- 2015 Federal Election
B.C. can’t afford Liberal budget
The B.C. budget released this week is yet another blueprint for more spending, which the province cannot afford, and new taxes, which the taxpayers cannot afford.
Prior to the release of the pre-election budget, total government spending for 2014 was expected to be 108 per cent of all revenue collected, and nearly double the total tax revenue in 2014. This disparity will rise over the life of the proposed budget.
In balancing the budget the B.C. Liberals first suggest they will ramp up spending by nearly $300 million over three years with “investments”, primarily in early childhood goodies.
The Liberals have identified nearly $1.1 billion in savings across various departments. This revelation might lead some to wonder what in the world the government has been doing in the past few years to waste this $1.1 billion, but the past is the past.
No politician has ever seen a dollar he couldn’t spend, and true to form, the B.C. Liberals immediately identified an opportunity to continue to waste nearly one-half the previously wasted $1.1 billion on a whole range of important initiatives. The $497 million in “savings” will be “invested” in critical programs such as the Arts Legacy Fund, The B.C. Creative Futures Fund, gambling addiction programs and yet another carve out for business adversely affected by the carbon tax. The Liberals are no doubt thrilled to have stopped the wasteful spending.
When doing the math, one may be forgiven if one suggests that it would have been more effective to simply stop wasting the previously misspent $1.1 billion. We’d be about $200 million better off as a result.
More “constrained spending” includes an additional $2.4 billion over three years in health, the bulk of which will go to increased public-sector employee wages and benefits. The education budget will continue to spiral upwards, despite declining student enrolment, with much of the increase again going to finance more educators’ wages and benefits. We’ll spend $1 million forcing school kids to eat fruit and vegetables in school — presumably because parents aren’t forcing kids to eat them at home. Health and education expenditures in 2014 were forecast to be nearly 42 per cent higher than all taxes collected in that year.
The increased tax on business is advertised as merely a one per cent add-on, taking corporate taxes from 10 to 11 per cent. One hopes with the new investment in education our media and politicians will pick up some math skills and understand that a nominal tax increase of one per cent on a 10 per cent tax is a 10 per cent increase in tax paid. Similarly, a 2.1 per cent increase from 14.7 per cent to 16.8 per cent on income over $150,000 is in reality a 14.3 per cent increase in taxes paid. There are few enough high-income earners in B.C., this increase will ensure there are fewer. The expected tax revenue will never be realized. Business will pass on the 10 per cent increase to customers and employees in the form of higher prices or fewer jobs, or both, and this new tax revenue will also never be collected.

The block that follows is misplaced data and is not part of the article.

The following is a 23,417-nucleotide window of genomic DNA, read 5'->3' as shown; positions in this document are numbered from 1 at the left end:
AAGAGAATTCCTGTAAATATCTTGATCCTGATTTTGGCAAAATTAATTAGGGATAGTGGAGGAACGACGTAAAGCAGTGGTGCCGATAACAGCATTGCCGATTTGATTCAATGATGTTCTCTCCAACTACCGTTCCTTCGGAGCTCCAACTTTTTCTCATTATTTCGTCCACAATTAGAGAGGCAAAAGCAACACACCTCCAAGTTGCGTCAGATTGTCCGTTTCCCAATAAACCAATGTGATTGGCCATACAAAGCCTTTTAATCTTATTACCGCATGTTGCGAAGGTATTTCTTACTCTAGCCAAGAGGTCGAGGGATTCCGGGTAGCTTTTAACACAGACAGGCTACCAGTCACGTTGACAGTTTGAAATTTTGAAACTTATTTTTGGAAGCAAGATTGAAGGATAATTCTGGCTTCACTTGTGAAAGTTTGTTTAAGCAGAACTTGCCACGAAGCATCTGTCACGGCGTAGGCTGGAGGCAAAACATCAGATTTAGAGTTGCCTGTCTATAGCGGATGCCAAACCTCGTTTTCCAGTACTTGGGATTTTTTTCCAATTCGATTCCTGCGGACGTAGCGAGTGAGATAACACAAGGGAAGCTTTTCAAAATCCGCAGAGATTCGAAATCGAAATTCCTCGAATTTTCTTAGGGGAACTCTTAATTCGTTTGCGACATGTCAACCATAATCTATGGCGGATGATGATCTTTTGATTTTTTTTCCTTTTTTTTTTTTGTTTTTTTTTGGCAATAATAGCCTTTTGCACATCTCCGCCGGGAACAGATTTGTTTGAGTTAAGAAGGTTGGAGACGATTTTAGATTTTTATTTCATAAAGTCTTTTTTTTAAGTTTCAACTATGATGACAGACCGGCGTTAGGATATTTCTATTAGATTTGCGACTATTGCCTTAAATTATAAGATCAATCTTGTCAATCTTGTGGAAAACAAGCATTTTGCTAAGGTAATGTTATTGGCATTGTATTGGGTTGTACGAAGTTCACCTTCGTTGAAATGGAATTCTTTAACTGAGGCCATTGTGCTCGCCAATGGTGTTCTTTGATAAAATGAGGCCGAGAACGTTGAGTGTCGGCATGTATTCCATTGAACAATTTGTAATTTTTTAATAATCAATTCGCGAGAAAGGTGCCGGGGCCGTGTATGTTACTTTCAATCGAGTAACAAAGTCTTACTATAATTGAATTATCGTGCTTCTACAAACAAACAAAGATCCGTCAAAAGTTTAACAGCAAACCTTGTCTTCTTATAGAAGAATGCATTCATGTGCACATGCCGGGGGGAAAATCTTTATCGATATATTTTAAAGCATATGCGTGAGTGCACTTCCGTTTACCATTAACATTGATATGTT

On a positive note, the B.C. government anticipates selling off some government-owned assets. Predictably, supporters of big government see the selling of assets as some sort of betrayal of a social contract. In fact, state control of any assets other than those required to deliver direct services to the taxpayer is a misallocation of public funds. Funds that otherwise would be left in the pockets of the taxpayer, or used in actually delivering those services.
As pre-election budgets go, this one is fairly tame when it comes to vote-buying programs and promises. It is not surprising the Clark regime is prepared to move away from the successful low tax policies to garner more votes in May. Balancing the budget, however, is more of an election promise than a reality. Expectations for robust economic recovery in the U.S. are still a gamble. China is China. Europe is unlikely to recover in the foreseeable future. Currency devaluations worldwide have vastly inflated the value of our resource commodities, which will ultimately result in a drop off in demand and reduced royalty revenues. Without significant program and department spending cuts across ministries, expect to see deficits well into the future — but no election could ever be won promising cuts.
Mark Walker is the publisher of the Penticton Western News.